When we board a plane, we mainly think about the holidays, family visit or business trip ahead of us. Yet we rarely consider the impact that spending a few hours in an airplane cabin can have on our bodies. What can we do to have a comfortable flight? By Dra. Anna Caballé
Any time spent up in the sky –be it a short 2-hour flight within Europe or a long-haul flight across the Atlantic– can represent a change in our health. Crossing multiple time zones and feeling jet-lag (the alterations to the body’s circadian rhythms) are obvious signs, however, it is important to consider that the cabin pressure, the dry air inside planes and sitting on tight cabin seats also play a part in how well and comfortable we can feel during a flight.
Here are some guidelines to help make your trip as healthy and pleasant as possible:
Before the flight
* Try to get plenty of sleep the night before your flight
* Wear loose, comfortable clothing on the plane
* onsider taking a pair of ear plugs and a travel pillow
* Check the hand-luggage restrictions to make sure that your bag makes it on board
* If you have a history of travel sickness, ask your pharmacist for advice
* If you need to take medication, check beforehand if you can take it abroad.
* Consult with your GP or Family Doctor if you have any diseases, are pregnant or have had recent surgeries that could pose a risk when flying
During the flight
* Drink plenty of water and other fluids to ensure you stay well hydrated.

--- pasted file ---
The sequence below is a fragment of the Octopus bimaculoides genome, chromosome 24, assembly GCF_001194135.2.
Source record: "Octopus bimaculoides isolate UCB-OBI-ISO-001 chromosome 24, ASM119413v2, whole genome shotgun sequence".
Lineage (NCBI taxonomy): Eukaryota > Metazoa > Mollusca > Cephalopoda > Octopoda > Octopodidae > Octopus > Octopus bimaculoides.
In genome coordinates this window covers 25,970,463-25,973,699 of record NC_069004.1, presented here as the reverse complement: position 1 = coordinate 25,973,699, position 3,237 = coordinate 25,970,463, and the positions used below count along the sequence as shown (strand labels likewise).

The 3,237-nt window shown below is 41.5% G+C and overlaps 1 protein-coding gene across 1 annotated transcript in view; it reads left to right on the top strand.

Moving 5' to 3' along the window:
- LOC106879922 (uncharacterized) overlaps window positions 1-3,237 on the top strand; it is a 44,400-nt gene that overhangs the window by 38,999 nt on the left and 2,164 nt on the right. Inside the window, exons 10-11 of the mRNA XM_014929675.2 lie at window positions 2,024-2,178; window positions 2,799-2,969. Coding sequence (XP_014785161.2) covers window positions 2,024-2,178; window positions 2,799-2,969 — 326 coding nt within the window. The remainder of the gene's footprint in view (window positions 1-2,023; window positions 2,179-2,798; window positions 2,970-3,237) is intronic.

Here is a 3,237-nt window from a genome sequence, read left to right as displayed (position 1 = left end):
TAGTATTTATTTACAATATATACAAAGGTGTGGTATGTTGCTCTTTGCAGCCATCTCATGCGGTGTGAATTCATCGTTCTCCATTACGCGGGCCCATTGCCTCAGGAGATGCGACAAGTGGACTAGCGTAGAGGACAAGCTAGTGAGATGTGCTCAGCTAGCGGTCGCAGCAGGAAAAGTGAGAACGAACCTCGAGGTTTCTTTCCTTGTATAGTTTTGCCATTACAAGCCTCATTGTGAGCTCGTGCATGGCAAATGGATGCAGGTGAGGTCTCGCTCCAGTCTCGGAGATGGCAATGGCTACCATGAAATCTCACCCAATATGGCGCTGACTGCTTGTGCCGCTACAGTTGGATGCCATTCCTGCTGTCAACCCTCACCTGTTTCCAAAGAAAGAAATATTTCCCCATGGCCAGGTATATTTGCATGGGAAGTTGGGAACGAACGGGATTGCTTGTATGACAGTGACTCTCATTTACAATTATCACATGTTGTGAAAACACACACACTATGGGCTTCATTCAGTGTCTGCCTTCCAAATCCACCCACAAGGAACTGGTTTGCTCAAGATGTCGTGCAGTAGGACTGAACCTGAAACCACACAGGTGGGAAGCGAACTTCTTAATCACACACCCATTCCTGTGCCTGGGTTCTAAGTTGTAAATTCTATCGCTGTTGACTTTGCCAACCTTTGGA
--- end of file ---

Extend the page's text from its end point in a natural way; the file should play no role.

* Avoid alcohol or caffeinated drinks, such as tea, coffee or Coke, as they will make you thirstier.
* Consider wearing glasses instead of contact lenses. The dry air in the aircraft cabin can irritate your eyes when using contact lenses.
* Move around! Sitting still can increase your risk of deep vein thrombosis. Especially for long lights, try to stretch your legs every 2 hours. Simple exercises can be done during the flight: make circular movements with ankles and wrists when seated, bend and straighten your legs, pressing the balls of your feet (the portion of sole between toes and arch) down hard against the floor.
* Avoid taking sleeping pills, as these can put you into a deep sleep, meaning you will not be able to move for a long time.
* To help prevent jet lag, change your watch to the destination time zone when you board the plane and try to get some sleep during the flight. Try to wake up an hour before landing, so that your ears have time to adjust to the descent.
* To avoid ear trouble due to changes in cabin pressure during take-off and landing, try yawning, swallowing, sucking a sweet or chewing gum.
Feeling sick during the flight?
Look ahead at a fixed point, such as the horizon; alternatively, close your eyes and breathe slowly while focusing on your breathing. Try to adjust your overhead air vent to get some ‘fresh’ air. When travelling with children, try to distract them by talking, singing songs or listening to music (that can work for adults too). Keep on drinking water and breath again.
Finally, you should know that most planes are fitted with air filters that renew the cabin air every few minutes. There is no evidence that the air conditioning systems in planes spread infectious diseases. You are as likely to catch a common cold by simply sitting or standing near someone infected, as you are when using public transport or attending a busy concert venue. Make sure to wash your hands regularly during your trip, use your own water bottles and always carry tissues with you. Enjoy your trip!